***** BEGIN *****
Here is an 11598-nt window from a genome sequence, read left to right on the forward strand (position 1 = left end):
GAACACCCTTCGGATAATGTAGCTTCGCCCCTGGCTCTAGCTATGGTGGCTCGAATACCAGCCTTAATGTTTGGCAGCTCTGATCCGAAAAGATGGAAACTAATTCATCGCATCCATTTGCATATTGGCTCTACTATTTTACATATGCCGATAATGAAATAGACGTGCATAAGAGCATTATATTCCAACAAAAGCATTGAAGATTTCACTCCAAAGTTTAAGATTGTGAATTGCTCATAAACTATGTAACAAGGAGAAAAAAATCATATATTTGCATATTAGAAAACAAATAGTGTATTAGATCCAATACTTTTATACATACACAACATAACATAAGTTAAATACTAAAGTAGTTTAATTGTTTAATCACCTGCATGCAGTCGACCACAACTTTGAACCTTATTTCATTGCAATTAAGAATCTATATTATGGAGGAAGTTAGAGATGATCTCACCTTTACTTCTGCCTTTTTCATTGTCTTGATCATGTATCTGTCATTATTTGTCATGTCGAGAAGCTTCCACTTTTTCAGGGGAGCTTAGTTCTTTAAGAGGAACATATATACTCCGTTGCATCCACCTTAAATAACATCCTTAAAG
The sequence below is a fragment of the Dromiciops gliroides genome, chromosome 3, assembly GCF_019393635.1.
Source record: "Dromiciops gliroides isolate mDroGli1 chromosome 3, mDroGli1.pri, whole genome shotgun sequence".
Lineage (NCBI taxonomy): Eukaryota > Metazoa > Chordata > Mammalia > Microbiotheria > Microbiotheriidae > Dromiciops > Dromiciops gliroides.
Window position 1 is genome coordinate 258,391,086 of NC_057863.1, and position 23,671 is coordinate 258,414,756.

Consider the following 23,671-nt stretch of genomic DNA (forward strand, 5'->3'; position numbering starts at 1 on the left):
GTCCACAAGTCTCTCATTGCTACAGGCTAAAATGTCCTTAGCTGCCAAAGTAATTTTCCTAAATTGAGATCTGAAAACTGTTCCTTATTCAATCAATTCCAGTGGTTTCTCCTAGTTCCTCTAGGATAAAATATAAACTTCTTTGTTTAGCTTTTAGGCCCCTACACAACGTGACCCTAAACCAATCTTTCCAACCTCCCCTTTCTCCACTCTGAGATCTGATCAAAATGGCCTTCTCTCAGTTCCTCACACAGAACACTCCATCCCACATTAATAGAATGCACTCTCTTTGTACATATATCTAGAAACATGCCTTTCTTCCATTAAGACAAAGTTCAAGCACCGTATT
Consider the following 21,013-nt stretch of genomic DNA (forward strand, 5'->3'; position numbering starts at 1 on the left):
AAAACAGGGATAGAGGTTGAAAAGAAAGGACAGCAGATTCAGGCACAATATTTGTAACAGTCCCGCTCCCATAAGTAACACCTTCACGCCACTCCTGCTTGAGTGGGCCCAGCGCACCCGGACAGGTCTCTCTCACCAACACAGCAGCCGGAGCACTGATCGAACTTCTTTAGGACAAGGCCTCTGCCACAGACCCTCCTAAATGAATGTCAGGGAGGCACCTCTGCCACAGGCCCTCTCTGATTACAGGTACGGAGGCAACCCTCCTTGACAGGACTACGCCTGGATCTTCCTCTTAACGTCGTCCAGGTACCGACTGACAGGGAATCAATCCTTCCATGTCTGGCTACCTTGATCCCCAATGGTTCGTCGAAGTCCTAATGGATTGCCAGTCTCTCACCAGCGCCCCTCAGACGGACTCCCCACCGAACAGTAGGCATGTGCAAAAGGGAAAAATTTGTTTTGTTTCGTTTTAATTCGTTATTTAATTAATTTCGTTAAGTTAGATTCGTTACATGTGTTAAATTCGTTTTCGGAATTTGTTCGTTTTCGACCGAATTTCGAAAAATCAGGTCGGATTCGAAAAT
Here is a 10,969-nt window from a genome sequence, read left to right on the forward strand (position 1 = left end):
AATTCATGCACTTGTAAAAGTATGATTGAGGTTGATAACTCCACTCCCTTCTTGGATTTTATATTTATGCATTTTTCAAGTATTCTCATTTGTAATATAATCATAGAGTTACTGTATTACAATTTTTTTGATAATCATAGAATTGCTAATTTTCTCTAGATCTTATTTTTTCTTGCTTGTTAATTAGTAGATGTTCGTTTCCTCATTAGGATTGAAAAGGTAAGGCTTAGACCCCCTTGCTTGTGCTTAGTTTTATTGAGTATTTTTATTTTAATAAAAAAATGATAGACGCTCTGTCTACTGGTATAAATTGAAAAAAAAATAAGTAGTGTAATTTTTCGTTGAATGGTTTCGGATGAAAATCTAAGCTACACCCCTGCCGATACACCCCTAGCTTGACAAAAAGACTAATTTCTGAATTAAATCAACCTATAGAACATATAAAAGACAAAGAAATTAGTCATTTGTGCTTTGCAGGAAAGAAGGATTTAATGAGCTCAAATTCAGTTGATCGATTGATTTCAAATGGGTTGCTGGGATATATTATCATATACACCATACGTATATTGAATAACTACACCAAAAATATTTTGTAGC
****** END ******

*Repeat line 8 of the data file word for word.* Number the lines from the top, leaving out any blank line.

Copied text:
GTCCACAAGTCTCTCATTGCTACAGGCTAAAATGTCCTTAGCTGCCAAAGTAATTTTCCTAAATTGAGATCTGAAAACTGTTCCTTATTCAATCAATTCCAGTGGTTTCTCCTAGTTCCTCTAGGATAAAATATAAACTTCTTTGTTTAGCTTTTAGGCCCCTACACAACGTGACCCTAAACCAATCTTTCCAACCTCCCCTTTCTCCACTCTGAGATCTGATCAAAATGGCCTTCTCTCAGTTCCTCACACAGAACACTCCATCCCACATTAATAGAATGCACTCTCTTTGTACATATATCTAGAAACATGCCTTTCTTCCATTAAGACAAAGTTCAAGCACCGTATT